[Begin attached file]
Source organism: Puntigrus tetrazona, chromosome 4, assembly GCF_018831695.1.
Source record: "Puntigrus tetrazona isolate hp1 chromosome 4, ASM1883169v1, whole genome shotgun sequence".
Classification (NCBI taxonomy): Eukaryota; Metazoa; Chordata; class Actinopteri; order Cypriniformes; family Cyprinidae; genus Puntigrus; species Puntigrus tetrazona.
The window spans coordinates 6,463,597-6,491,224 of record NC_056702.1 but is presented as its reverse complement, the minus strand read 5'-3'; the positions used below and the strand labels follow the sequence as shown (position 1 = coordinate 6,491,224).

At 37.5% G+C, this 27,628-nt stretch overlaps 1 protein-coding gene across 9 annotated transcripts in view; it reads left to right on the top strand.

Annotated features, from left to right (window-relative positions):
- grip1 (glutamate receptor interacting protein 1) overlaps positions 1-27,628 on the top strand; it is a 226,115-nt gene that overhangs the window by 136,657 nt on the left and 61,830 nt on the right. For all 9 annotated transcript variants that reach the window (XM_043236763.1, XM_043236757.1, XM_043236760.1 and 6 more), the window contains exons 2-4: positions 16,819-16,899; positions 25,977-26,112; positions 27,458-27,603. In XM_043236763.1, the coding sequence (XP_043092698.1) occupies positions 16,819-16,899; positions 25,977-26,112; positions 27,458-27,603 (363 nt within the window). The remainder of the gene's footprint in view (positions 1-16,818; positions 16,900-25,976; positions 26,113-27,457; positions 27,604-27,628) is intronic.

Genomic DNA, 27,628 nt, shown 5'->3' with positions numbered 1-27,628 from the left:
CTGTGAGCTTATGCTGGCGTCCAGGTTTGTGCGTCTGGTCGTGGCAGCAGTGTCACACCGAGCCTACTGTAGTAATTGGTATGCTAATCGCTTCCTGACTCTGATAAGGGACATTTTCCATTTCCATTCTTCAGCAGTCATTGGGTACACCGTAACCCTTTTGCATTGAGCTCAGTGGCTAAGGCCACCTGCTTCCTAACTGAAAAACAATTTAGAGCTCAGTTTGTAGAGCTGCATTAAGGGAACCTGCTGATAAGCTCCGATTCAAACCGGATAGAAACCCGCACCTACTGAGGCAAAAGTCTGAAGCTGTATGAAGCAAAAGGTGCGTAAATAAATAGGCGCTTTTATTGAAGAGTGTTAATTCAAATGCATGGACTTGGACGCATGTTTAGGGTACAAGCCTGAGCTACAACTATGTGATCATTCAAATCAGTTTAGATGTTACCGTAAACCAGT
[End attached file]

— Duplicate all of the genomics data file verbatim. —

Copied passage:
Source organism: Puntigrus tetrazona, chromosome 4, assembly GCF_018831695.1.
Source record: "Puntigrus tetrazona isolate hp1 chromosome 4, ASM1883169v1, whole genome shotgun sequence".
Classification (NCBI taxonomy): Eukaryota; Metazoa; Chordata; class Actinopteri; order Cypriniformes; family Cyprinidae; genus Puntigrus; species Puntigrus tetrazona.
The window spans coordinates 6,463,597-6,491,224 of record NC_056702.1 but is presented as its reverse complement, the minus strand read 5'-3'; the positions used below and the strand labels follow the sequence as shown (position 1 = coordinate 6,491,224).

At 37.5% G+C, this 27,628-nt stretch overlaps 1 protein-coding gene across 9 annotated transcripts in view; it reads left to right on the top strand.

Annotated features, from left to right (window-relative positions):
- grip1 (glutamate receptor interacting protein 1) overlaps positions 1-27,628 on the top strand; it is a 226,115-nt gene that overhangs the window by 136,657 nt on the left and 61,830 nt on the right. For all 9 annotated transcript variants that reach the window (XM_043236763.1, XM_043236757.1, XM_043236760.1 and 6 more), the window contains exons 2-4: positions 16,819-16,899; positions 25,977-26,112; positions 27,458-27,603. In XM_043236763.1, the coding sequence (XP_043092698.1) occupies positions 16,819-16,899; positions 25,977-26,112; positions 27,458-27,603 (363 nt within the window). The remainder of the gene's footprint in view (positions 1-16,818; positions 16,900-25,976; positions 26,113-27,457; positions 27,604-27,628) is intronic.

Genomic DNA, 27,628 nt, shown 5'->3' with positions numbered 1-27,628 from the left:
CTGTGAGCTTATGCTGGCGTCCAGGTTTGTGCGTCTGGTCGTGGCAGCAGTGTCACACCGAGCCTACTGTAGTAATTGGTATGCTAATCGCTTCCTGACTCTGATAAGGGACATTTTCCATTTCCATTCTTCAGCAGTCATTGGGTACACCGTAACCCTTTTGCATTGAGCTCAGTGGCTAAGGCCACCTGCTTCCTAACTGAAAAACAATTTAGAGCTCAGTTTGTAGAGCTGCATTAAGGGAACCTGCTGATAAGCTCCGATTCAAACCGGATAGAAACCCGCACCTACTGAGGCAAAAGTCTGAAGCTGTATGAAGCAAAAGGTGCGTAAATAAATAGGCGCTTTTATTGAAGAGTGTTAATTCAAATGCATGGACTTGGACGCATGTTTAGGGTACAAGCCTGAGCTACAACTATGTGATCATTCAAATCAGTTTAGATGTTACCGTAAACCAGT